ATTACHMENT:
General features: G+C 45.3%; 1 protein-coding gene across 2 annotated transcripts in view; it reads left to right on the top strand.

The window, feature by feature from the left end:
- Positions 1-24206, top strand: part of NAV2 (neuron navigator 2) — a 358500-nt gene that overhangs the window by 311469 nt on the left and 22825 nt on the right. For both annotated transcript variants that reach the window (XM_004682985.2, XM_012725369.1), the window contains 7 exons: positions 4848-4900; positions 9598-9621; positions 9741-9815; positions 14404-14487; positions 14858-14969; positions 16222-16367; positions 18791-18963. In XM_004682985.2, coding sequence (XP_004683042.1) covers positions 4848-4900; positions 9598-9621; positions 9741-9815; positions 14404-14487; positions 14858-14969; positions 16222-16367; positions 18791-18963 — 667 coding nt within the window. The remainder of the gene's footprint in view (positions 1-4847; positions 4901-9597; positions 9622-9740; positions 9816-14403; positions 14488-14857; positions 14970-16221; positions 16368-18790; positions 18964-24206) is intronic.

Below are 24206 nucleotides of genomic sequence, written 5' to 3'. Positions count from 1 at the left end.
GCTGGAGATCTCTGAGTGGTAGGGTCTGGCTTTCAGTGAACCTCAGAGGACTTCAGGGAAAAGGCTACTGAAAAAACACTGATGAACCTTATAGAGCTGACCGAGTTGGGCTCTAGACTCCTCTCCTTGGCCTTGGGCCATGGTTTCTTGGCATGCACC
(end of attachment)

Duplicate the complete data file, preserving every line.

General features: G+C 45.3%; 1 protein-coding gene across 2 annotated transcripts in view; it reads left to right on the top strand.

The window, feature by feature from the left end:
- Positions 1-24206, top strand: part of NAV2 (neuron navigator 2) — a 358500-nt gene that overhangs the window by 311469 nt on the left and 22825 nt on the right. For both annotated transcript variants that reach the window (XM_004682985.2, XM_012725369.1), the window contains 7 exons: positions 4848-4900; positions 9598-9621; positions 9741-9815; positions 14404-14487; positions 14858-14969; positions 16222-16367; positions 18791-18963. In XM_004682985.2, coding sequence (XP_004683042.1) covers positions 4848-4900; positions 9598-9621; positions 9741-9815; positions 14404-14487; positions 14858-14969; positions 16222-16367; positions 18791-18963 — 667 coding nt within the window. The remainder of the gene's footprint in view (positions 1-4847; positions 4901-9597; positions 9622-9740; positions 9816-14403; positions 14488-14857; positions 14970-16221; positions 16368-18790; positions 18964-24206) is intronic.

Below are 24206 nucleotides of genomic sequence, written 5' to 3'. Positions count from 1 at the left end.
GCTGGAGATCTCTGAGTGGTAGGGTCTGGCTTTCAGTGAACCTCAGAGGACTTCAGGGAAAAGGCTACTGAAAAAACACTGATGAACCTTATAGAGCTGACCGAGTTGGGCTCTAGACTCCTCTCCTTGGCCTTGGGCCATGGTTTCTTGGCATGCACC